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NY Trump University Fraud Case Will Go to Trial in Fall

Donald Trump is a busy billionaire and this fall it seems his steak-filled plate will be very full. The businessman-turned-politician is running a presidential campaign while facing a trial for fraud associated with Trump University.

Across the country, there are a few cases against Trump University, a real estate seminar that costs tens of thousands of dollars to attend. Yesterday a New York court found sufficient questions of fact that a fraud case brought by New York Attorney General (AG) Eric Schneiderman should go to trial. The AG sought summary judgment, or a ruling based on the evidence submitted thus far, but this was denied and the judge has reportedly expressed a desire to "move expeditiously as possible."

Federal Court Dismisses 'Sister Wives' Lawsuit, Restores Polygamy Ban

A federal court dismissed the 'Sister Wives' and their husband's challenge to a Utah statute that bars polygamy, finding their claim moot for a few reasons. The court noted that the four wives and one husband sought relief for a possible future harm, not one happening now.

The family was unlikely to experience the harm for which it sought relief, according to CBS News, as Utah is not prosecuting the polygamists and the family now lives in Nevada. Let's take a look at the Tenth Circuit's decision.

This morning, President Barack Obama nominated Merrick Garland to the Supreme Court. Garland is currently chief judge of the United States Court of Appeals for the District of Columbia Circuit and would fill the vacancy left by Justice Antonin Scalia's death last month.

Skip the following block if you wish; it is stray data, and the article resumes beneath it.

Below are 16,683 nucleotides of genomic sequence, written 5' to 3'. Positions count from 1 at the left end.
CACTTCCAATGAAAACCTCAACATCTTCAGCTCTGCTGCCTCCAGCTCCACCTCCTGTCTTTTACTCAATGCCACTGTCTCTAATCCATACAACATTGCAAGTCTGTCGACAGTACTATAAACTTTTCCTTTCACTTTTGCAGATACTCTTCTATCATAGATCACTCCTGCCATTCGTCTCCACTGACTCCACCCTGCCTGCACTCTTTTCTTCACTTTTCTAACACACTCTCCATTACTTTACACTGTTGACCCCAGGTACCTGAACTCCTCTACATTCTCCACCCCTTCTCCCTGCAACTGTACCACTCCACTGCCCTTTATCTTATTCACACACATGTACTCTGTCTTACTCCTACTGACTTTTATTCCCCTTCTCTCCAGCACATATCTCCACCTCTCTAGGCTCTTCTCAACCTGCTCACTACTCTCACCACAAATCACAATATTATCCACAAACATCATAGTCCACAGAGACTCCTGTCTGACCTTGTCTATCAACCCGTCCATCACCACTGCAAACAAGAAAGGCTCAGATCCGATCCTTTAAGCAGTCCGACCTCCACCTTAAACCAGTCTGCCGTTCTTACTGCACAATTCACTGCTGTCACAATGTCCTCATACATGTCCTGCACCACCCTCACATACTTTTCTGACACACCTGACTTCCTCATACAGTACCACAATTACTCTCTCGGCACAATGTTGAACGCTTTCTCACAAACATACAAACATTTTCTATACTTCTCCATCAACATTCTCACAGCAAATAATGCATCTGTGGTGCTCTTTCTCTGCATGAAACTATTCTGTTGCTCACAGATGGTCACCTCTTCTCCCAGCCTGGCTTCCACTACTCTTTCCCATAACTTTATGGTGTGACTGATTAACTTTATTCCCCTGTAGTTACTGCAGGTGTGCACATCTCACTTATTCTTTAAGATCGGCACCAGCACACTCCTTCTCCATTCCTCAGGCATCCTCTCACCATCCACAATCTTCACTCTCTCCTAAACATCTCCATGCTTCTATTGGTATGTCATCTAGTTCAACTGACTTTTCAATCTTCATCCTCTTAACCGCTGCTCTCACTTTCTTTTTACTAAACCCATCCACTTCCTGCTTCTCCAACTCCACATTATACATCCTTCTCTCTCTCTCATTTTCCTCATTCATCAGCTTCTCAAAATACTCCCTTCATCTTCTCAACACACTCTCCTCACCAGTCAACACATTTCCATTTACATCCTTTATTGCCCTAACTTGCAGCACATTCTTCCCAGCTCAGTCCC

Most thought Sri Srinivasan, who serves on the same court as Garland, would be the President's pick, even hours before the official announcement. So Garland's nomination did catch some off guard. Who is Merrick Garland, and can we guess what kind of Supreme Court justice he might be?

Supreme Court Refuses Review of Apple E-Book Price-Fix Case

It's the end of the line for Apple and five e-book publishers who have been accused of conspiring to increase prices. The Supreme Court this week declined to hear Apple's appeal and the company will have to pay $450 million in damages for engaging in a conspiracy and violating federal antitrust law.

Apple had argued that allowing the lower court ruling to stand would chill innovation and risk-taking, according to Reuters. The 2nd Circuit Court of Appeals had concluded that Apple was central in a collaborative effort among publishers to raise prices.

News Corp Settles Antitrust Suit for $280 Million

After years of legal wrangling with major packaged goods brands over antitrust claims, News Corporation has agreed to pay a $280 million settlement to Dial, Kraft Heinz Company, and others. The plaintiffs were seeking a lot more money -- $674.6 million in damages -- arguing that News Corp quelled competition with exclusionary and illegal practices.

Considering that those damages sought, if proven, could reportedly have tripled to more than $2 billion under federal antitrust law, the announced settlement sounds like a steal for News Corp. The company, headed by Rupert Murdoch, was sued in 2012 for alleged market violations in previous years (pre-Fox split). Let's look at antitrust law briefly and the claims the company faced, according to Business Insider.